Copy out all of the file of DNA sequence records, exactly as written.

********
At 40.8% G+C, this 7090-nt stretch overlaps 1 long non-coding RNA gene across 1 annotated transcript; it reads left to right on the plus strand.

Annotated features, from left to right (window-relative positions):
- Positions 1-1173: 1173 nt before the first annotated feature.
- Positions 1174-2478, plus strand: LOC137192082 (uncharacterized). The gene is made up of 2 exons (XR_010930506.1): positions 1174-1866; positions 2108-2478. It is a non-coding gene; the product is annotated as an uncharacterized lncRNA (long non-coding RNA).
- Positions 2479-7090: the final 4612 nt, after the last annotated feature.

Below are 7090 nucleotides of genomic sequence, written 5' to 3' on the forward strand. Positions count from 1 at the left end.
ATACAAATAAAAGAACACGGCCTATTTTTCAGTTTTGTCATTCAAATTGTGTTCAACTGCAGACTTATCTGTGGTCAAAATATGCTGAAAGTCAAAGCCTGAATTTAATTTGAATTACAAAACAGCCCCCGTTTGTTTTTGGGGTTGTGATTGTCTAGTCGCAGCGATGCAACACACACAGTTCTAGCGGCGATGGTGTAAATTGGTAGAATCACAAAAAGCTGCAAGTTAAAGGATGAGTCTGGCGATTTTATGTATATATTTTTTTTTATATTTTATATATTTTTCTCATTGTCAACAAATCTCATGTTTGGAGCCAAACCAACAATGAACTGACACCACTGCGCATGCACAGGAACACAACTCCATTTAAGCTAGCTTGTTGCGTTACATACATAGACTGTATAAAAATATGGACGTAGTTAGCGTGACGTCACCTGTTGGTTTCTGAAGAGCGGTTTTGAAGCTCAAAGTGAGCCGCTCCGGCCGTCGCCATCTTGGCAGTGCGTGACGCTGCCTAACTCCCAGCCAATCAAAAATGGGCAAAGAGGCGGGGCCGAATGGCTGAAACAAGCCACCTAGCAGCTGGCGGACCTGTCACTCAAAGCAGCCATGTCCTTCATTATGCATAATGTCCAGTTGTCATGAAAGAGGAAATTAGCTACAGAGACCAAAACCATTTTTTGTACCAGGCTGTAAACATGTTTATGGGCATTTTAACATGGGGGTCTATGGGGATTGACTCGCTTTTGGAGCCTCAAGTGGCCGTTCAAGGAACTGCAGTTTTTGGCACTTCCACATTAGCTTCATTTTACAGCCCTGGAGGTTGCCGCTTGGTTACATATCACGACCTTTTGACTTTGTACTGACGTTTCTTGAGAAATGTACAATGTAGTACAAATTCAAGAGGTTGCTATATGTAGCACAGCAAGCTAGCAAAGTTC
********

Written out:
At 40.8% G+C, this 7090-nt stretch overlaps 1 long non-coding RNA gene across 1 annotated transcript; it reads left to right on the plus strand.

Annotated features, from left to right (window-relative positions):
- Positions 1-1173: 1173 nt before the first annotated feature.
- Positions 1174-2478, plus strand: LOC137192082 (uncharacterized). The gene is made up of 2 exons (XR_010930506.1): positions 1174-1866; positions 2108-2478. It is a non-coding gene; the product is annotated as an uncharacterized lncRNA (long non-coding RNA).
- Positions 2479-7090: the final 4612 nt, after the last annotated feature.

Below are 7090 nucleotides of genomic sequence, written 5' to 3' on the forward strand. Positions count from 1 at the left end.
ATACAAATAAAAGAACACGGCCTATTTTTCAGTTTTGTCATTCAAATTGTGTTCAACTGCAGACTTATCTGTGGTCAAAATATGCTGAAAGTCAAAGCCTGAATTTAATTTGAATTACAAAACAGCCCCCGTTTGTTTTTGGGGTTGTGATTGTCTAGTCGCAGCGATGCAACACACACAGTTCTAGCGGCGATGGTGTAAATTGGTAGAATCACAAAAAGCTGCAAGTTAAAGGATGAGTCTGGCGATTTTATGTATATATTTTTTTTTATATTTTATATATTTTTCTCATTGTCAACAAATCTCATGTTTGGAGCCAAACCAACAATGAACTGACACCACTGCGCATGCACAGGAACACAACTCCATTTAAGCTAGCTTGTTGCGTTACATACATAGACTGTATAAAAATATGGACGTAGTTAGCGTGACGTCACCTGTTGGTTTCTGAAGAGCGGTTTTGAAGCTCAAAGTGAGCCGCTCCGGCCGTCGCCATCTTGGCAGTGCGTGACGCTGCCTAACTCCCAGCCAATCAAAAATGGGCAAAGAGGCGGGGCCGAATGGCTGAAACAAGCCACCTAGCAGCTGGCGGACCTGTCACTCAAAGCAGCCATGTCCTTCATTATGCATAATGTCCAGTTGTCATGAAAGAGGAAATTAGCTACAGAGACCAAAACCATTTTTTGTACCAGGCTGTAAACATGTTTATGGGCATTTTAACATGGGGGTCTATGGGGATTGACTCGCTTTTGGAGCCTCAAGTGGCCGTTCAAGGAACTGCAGTTTTTGGCACTTCCACATTAGCTTCATTTTACAGCCCTGGAGGTTGCCGCTTGGTTACATATCACGACCTTTTGACTTTGTACTGACGTTTCTTGAGAAATGTACAATGTAGTACAAATTCAAGAGGTTGCTATATGTAGCACAGCAAGCTAGCAAAGTTC